Visual Identity

brand identity

If the logo is a company’s signature, all the design and content should be written in the company’s “handwriting.” Just like a person’s handwriting identifies who wrote a particular message, all the visual elements of a company should tell customers who the author is of that product or service.


“Identity is often (mistakenly) used interchangeably with logo, but an organization’s identity encompasses much more than its logo. The organization’s name is equally as important as the picture used to represent it. Other elements, such as the color of a company’s mailing envelopes or the music customers hear while on hold on the telephone, are elements of the identity. Most of the logos we admire more often than not are part of a well-designed system. In such a system, the application of the logo (as well as these other elements) has been as carefully considered as the logo itself. It might help to think of it this way: The logo is a picture; the complementary elements and application decisions form a program; and the perception created by the picture and the program form the visual center of the brand.” – Brand Identity Essentials

People are visual thinkers. We remember images better than words and we associate feelings and opinions with certain colors and shapes. By establishing a distinctive visual identity for your company, you are making it a lot easier for customers to remember you and to remember what your company stands for.


A strong visual identity makes an impact on your audience. It makes it easier to leave a lasting impression in your customers’ minds because they have a visual reference to attach to their thoughts about your company. It helps them remember and identify your products and your company.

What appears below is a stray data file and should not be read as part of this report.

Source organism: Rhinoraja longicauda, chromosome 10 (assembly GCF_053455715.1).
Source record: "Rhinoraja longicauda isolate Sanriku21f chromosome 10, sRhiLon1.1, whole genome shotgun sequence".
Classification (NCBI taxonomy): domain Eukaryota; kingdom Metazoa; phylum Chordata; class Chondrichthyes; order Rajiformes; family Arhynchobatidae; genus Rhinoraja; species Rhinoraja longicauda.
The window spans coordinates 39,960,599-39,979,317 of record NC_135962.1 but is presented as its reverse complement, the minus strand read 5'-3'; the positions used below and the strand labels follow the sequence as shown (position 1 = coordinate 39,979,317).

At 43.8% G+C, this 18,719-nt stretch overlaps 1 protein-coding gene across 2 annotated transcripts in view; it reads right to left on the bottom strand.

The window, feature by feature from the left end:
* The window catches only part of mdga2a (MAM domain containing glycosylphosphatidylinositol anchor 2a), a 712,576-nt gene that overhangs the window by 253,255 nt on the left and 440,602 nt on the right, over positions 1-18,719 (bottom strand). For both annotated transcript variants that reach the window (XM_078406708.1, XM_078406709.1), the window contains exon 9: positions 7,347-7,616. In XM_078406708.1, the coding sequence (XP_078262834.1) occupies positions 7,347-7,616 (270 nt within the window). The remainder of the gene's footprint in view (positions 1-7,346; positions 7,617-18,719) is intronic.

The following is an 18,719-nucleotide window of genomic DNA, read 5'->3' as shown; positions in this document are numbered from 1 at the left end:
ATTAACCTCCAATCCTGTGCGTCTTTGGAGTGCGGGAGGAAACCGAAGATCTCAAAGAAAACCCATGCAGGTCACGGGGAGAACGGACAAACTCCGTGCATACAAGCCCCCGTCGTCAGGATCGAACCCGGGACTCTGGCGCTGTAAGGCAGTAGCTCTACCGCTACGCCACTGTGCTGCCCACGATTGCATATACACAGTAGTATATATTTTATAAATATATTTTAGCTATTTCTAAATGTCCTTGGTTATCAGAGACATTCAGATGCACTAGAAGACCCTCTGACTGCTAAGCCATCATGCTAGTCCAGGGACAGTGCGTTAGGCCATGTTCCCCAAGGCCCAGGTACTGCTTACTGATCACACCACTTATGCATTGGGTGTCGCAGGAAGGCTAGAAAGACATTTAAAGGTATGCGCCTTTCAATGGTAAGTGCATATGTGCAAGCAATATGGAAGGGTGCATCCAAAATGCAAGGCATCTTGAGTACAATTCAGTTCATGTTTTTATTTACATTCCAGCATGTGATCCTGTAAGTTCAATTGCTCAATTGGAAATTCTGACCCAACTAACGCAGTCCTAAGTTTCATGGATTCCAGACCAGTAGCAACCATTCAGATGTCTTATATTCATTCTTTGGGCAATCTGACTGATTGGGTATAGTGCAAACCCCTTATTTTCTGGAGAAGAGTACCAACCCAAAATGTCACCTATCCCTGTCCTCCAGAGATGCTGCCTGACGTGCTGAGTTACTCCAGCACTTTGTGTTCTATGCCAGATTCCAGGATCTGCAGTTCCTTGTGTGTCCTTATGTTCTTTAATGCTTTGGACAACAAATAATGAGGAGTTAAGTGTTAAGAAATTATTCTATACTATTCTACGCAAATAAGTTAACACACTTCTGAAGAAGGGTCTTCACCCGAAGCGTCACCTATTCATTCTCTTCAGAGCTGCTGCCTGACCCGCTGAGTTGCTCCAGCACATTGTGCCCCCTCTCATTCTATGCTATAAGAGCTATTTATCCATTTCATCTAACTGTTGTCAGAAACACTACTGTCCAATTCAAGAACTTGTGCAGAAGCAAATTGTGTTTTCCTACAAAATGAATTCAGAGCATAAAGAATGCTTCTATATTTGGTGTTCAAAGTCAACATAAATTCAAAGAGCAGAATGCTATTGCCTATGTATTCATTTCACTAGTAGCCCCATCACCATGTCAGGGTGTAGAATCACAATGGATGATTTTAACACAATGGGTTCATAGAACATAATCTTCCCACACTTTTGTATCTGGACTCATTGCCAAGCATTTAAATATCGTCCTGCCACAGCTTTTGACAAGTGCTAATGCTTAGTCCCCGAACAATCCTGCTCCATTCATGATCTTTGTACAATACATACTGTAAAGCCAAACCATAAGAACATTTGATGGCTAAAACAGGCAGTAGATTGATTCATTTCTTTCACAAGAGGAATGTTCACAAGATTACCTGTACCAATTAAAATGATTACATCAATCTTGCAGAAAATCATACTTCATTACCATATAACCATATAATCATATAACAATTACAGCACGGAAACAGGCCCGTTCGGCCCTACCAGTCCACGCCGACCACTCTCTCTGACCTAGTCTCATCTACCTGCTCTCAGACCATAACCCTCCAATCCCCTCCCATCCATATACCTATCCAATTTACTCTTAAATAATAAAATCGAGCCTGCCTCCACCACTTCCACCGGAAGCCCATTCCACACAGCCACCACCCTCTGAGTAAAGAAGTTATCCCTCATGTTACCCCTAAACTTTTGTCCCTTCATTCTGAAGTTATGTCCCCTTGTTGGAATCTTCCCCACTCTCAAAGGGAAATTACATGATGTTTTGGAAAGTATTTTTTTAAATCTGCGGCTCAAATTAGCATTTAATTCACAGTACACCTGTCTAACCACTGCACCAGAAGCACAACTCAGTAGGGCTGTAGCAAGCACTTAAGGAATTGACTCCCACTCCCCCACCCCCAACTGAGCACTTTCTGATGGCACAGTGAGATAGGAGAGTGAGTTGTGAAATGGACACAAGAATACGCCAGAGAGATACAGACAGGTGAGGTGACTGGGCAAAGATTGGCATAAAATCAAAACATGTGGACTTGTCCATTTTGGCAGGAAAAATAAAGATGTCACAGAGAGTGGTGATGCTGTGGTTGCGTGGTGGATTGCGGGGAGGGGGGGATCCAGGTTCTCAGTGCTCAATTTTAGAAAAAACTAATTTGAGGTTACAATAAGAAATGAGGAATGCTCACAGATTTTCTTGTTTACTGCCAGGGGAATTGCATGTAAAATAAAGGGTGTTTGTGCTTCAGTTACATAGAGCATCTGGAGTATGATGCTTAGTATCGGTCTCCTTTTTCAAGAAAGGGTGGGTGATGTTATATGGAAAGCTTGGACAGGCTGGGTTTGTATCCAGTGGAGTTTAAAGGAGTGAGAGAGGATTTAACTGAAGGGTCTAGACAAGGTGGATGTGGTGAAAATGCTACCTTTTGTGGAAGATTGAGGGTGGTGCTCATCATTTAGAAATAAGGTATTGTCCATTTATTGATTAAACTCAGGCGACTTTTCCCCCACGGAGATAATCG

All aspects of your identity should reinforce the essence of your brand – who you are (as a company) and what you stand for. A lot of this will be done implicitly and may even tap into your customers subconscious associations. The colors you use, the font you choose, the style of photos, the way you phrase things – all of this should work together to tell customers who you are and what you offer them.


Having a distinctive visual identity not only makes your business unique, but also establishes credibility. By choosing the right visual elements, you can project an image of professionalism or expertise or fun or innovation or whatever values are important to your company.


All of the visual elements of a brand should be:

  • True to the product or company
  • Relevant to your audience
  • Flexible for multiple formats
  • Consistent


If you want to learn more about the principles for designing a brand identity, visit Brand Identity Essentials. They have identified and defined 100 principles that are essential for a successful brand identity. Here are just a few of those principles:

  • Create a visual style & an aesthetic niche
  • Use color wisely
  • Contrast
  • Stand out from the crowd
  • Fit in to your industry
  • Use shapes & symbols to convey meaning but are distinctive to your brand
  • Show your personality (images, colors, typography)
  • Tell a story
  • Be consistent